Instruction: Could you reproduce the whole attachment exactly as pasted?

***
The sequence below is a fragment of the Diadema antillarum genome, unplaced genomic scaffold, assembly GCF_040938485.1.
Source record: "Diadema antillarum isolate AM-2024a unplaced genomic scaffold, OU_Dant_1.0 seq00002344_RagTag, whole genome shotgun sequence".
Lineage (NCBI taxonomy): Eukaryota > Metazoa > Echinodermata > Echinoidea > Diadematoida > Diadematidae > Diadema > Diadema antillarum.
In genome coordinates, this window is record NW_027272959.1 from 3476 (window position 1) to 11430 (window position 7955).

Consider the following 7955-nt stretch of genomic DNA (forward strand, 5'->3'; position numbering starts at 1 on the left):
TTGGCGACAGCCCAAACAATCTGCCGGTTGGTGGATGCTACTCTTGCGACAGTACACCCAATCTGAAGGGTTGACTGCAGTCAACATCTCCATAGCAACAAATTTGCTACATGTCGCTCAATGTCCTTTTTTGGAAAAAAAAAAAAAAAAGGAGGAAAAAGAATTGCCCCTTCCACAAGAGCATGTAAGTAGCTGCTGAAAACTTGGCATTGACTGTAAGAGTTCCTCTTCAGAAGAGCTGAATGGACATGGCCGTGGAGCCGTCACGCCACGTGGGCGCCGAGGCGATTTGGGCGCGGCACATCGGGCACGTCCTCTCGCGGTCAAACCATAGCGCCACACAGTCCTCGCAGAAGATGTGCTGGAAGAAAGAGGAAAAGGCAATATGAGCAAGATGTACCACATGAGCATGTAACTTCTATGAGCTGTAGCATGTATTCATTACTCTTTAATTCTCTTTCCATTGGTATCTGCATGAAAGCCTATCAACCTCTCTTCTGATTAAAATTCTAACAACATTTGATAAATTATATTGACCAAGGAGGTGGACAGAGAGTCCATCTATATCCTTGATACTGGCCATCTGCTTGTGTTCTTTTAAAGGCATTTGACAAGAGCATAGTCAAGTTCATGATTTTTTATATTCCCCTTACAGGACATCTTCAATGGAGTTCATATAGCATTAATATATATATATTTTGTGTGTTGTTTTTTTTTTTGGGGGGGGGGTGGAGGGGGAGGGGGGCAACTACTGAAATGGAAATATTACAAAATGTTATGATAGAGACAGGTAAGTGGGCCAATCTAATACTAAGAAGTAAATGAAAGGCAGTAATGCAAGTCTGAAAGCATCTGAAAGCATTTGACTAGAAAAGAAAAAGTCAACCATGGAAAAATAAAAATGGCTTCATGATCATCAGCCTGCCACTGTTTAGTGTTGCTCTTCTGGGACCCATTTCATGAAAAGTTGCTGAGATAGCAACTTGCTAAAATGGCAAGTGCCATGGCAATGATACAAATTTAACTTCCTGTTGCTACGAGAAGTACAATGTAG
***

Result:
The sequence below is a fragment of the Diadema antillarum genome, unplaced genomic scaffold, assembly GCF_040938485.1.
Source record: "Diadema antillarum isolate AM-2024a unplaced genomic scaffold, OU_Dant_1.0 seq00002344_RagTag, whole genome shotgun sequence".
Lineage (NCBI taxonomy): Eukaryota > Metazoa > Echinodermata > Echinoidea > Diadematoida > Diadematidae > Diadema > Diadema antillarum.
In genome coordinates, this window is record NW_027272959.1 from 3476 (window position 1) to 11430 (window position 7955).

Consider the following 7955-nt stretch of genomic DNA (forward strand, 5'->3'; position numbering starts at 1 on the left):
TTGGCGACAGCCCAAACAATCTGCCGGTTGGTGGATGCTACTCTTGCGACAGTACACCCAATCTGAAGGGTTGACTGCAGTCAACATCTCCATAGCAACAAATTTGCTACATGTCGCTCAATGTCCTTTTTTGGAAAAAAAAAAAAAAAAGGAGGAAAAAGAATTGCCCCTTCCACAAGAGCATGTAAGTAGCTGCTGAAAACTTGGCATTGACTGTAAGAGTTCCTCTTCAGAAGAGCTGAATGGACATGGCCGTGGAGCCGTCACGCCACGTGGGCGCCGAGGCGATTTGGGCGCGGCACATCGGGCACGTCCTCTCGCGGTCAAACCATAGCGCCACACAGTCCTCGCAGAAGATGTGCTGGAAGAAAGAGGAAAAGGCAATATGAGCAAGATGTACCACATGAGCATGTAACTTCTATGAGCTGTAGCATGTATTCATTACTCTTTAATTCTCTTTCCATTGGTATCTGCATGAAAGCCTATCAACCTCTCTTCTGATTAAAATTCTAACAACATTTGATAAATTATATTGACCAAGGAGGTGGACAGAGAGTCCATCTATATCCTTGATACTGGCCATCTGCTTGTGTTCTTTTAAAGGCATTTGACAAGAGCATAGTCAAGTTCATGATTTTTTATATTCCCCTTACAGGACATCTTCAATGGAGTTCATATAGCATTAATATATATATATTTTGTGTGTTGTTTTTTTTTTTGGGGGGGGGGTGGAGGGGGAGGGGGGCAACTACTGAAATGGAAATATTACAAAATGTTATGATAGAGACAGGTAAGTGGGCCAATCTAATACTAAGAAGTAAATGAAAGGCAGTAATGCAAGTCTGAAAGCATCTGAAAGCATTTGACTAGAAAAGAAAAAGTCAACCATGGAAAAATAAAAATGGCTTCATGATCATCAGCCTGCCACTGTTTAGTGTTGCTCTTCTGGGACCCATTTCATGAAAAGTTGCTGAGATAGCAACTTGCTAAAATGGCAAGTGCCATGGCAATGATACAAATTTAACTTCCTGTTGCTACGAGAAGTACAATGTAG